Trash City

Friday, 20 July 2012

The Return Of Friday Night Is Rockabilly Night 68

Ronnie Self, big fool, rockabilly, Friday night. Go get yourself one.

Big Fool

Tour De France

It's about time a mod won the Tour De France isn't it?
And while trying to ignore Murdoch and Sky's role in all of this we could coo over the very lovely Bradley Wiggins X Fred Perry range of cycling/leisure shirts, available here, in pale blue, white and black. Pale blue for me I think.

With crushing inevitability, from their 2003 remake and remodel album, here come Kraftwerk.

Tour De France Etape 1

Thursday, 19 July 2012

I'll Never Learn

My recent burst of listening inspired by The Who, Quadrophenia and mod sent me tumbling mid-sixtieswards ending up with the mono melodrama of the girl groups, something I've not done nearly enough of here. Here are The Shangri Las, the kind of girls who'd break you in two just for kicks.

I'll Never Learn

Wednesday, 18 July 2012

Time And The Tide

Since starting Bagging Area in January 2010 I've often had a rummage around the cupboard labelled After The Clash- The Solo Careers of Joe, Mick, Paul and Topper. Sadly the Topper shelf is bare but the Joe and Mick shelves contain a variety of hidden treasures, Paul's a fair few. Joe's wilderness years (somewhere between the collapse of The Clash Mk 2 in 1985 and his return with The Mescaleros in 1999) contain a load of good songs, some of them have been posted here before. To date, no-one has officially compiled these soundtrack songs, solo singles, bands projects like Latino Rockabilly War and other odds and ends. There's a fairly comprehensive 2 cd bootleg called Generations which is pretty easy to find on the net but Joe's musical life after The Clash needs some attention from a loving record company, Rhino or someone like that. Meanwhile, Bagging Area needs to remedy the Topper situation.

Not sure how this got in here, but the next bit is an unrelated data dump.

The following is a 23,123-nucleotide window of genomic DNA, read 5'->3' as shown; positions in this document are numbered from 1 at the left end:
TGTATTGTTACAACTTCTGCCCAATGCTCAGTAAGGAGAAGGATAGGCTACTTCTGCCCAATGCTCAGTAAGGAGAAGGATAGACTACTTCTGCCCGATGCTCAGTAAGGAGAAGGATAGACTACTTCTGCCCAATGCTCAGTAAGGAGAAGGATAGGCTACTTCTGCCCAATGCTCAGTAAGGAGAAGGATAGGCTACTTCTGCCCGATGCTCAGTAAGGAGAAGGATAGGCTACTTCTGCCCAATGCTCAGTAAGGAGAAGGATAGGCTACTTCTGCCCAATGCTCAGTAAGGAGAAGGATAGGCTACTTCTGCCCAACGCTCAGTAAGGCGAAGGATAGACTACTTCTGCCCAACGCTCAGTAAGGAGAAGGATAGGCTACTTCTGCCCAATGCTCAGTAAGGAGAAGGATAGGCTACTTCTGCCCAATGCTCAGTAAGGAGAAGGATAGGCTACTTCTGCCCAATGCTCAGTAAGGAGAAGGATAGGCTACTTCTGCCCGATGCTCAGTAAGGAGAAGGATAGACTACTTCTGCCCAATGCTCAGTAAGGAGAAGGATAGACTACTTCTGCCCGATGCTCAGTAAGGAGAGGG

Time And The Tide was a B-side on the Yalla Yalla single/e.p., a lovely, rueful, acoustic song that didn't make the cut for the album Art, Rock And The X Ray Style (1999). Yalla Yalla signaled a corner had been turned in Joe's fortunes; Time And The Tide acknowledges the cost.

Time And The Tide

Tuesday, 17 July 2012

Under The Water

This is a picture of Andrew Weatherall (centre) with Luke (left. Or right) and Rusty (right. Or left). Luke and Rusty hold a radio show, Luke and Rusty's Rodeo, a beatnik, punk rock, rock 'n' roll, garage shindig with guests.

This is a two and a half minute excerpt from Andrew Weatherall's remix of Until You're Worth It by Mugwump. It looks like being another blinding Weatherall remix. I know I bang about him here a bit but he's in a very rich vein of form at the moment. This one has a dirty bassline, submerged vocals, that gas-powered drum machine and all kinds of bubbling noises. No idea on release dates or anything but I'm keeping my eyes peeled.

This is a Mugwump track, which I think I found at the excellent Just Press Play blog (link in the blogroll down to the right), a Manchester based blog with regular lashings of dirty, funky stuff.

Boutade (Miseridub)

Monday, 16 July 2012

Consolation Prize For The Vinyl Villain

The Vinyl Villain has had a well deserved break over the last month and is due back at the blogdesk today so various blogs are welcoming him back today and I'm happy to join in. I first discovered his standard setting blog looking for some Orange Juice many years ago so it seems appropriate to post what might be Edwyn Collins' finest moment, with its line about wearing his fringe like Roger McGuinn's and anti-macho coda- 'I'll never be man enough for you'. This one's for you JC.